What You Need to Know About Traveling to Paris Right Now
The terrorist attacks in Paris on November 13 have left France, and the world, stunned and in mourning. Needless to say, travel has been affected both within the city and throughout Europe. Here’s what travelers who are in Paris right now, or heading there soon, need to know:
- French President François Hollande declared a national state of emergency, which means that there will be increased police and military presence throughout the country. French authorities also have the right to limit movement within cities, set curfews, and forbid mass gatherings, among other measures. It’s possible that the state of emergency could continue for up to three months.
- Air travel is proceeding normally in and out of Paris, but travelers should be prepared for extra safety precautions and longer waits.
- SNCF national and international trains are running as scheduled.
- The Paris metro is running, with the exception of the Oberkampf metro station, which remains closed.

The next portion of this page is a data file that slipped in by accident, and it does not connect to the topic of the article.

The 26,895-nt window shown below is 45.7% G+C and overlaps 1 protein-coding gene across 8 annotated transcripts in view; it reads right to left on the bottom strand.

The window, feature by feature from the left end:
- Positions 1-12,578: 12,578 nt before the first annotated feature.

- Several Paris museums and landmarks such as the Louvre and the Eiffel Tower re-opened today.
- To honor the victims of the attacks and support all those working in the restaurant industry, esteemed restaurant guide Le Fooding is encouraging everyone in France to head to their neighborhood café or brasserie the evening of Tuesday, November 17. Many French restaurants will observe a minute of silence at 9 p.m. that evening.
- Disneyland Paris is closed through Tuesday, November 17.
- Airbnb is offering anyone affected by the attacks a free place to stay. Many Parisians have opened their homes to victims’ families through the site, and the company is waiving service fees for these arrangements. Travelers have to check in to their temporary homes by November 17.
- AT&T, Sprint, Verizon, Skype, and Google have offered free calls and texts to France.
- Travelers moving within Europe should expect increased security measures at every border. French authorities will be meeting with other E.U. ministers in Brussels later this week, where they are expected to ask the European Union to suspend the Schengen Agreement, which established open borders between the 26 European countries that make up the Schengen Area (the majority of E.U. countries, in addition to Iceland, Liechtenstein, Norway, and Switzerland). A suspension of the agreement would likely result in the reinstatement of border identity checks.
Anya Hoffman is a contributing digital editor at Travel + Leisure. You can follow her on Twitter at @anya_hoffman.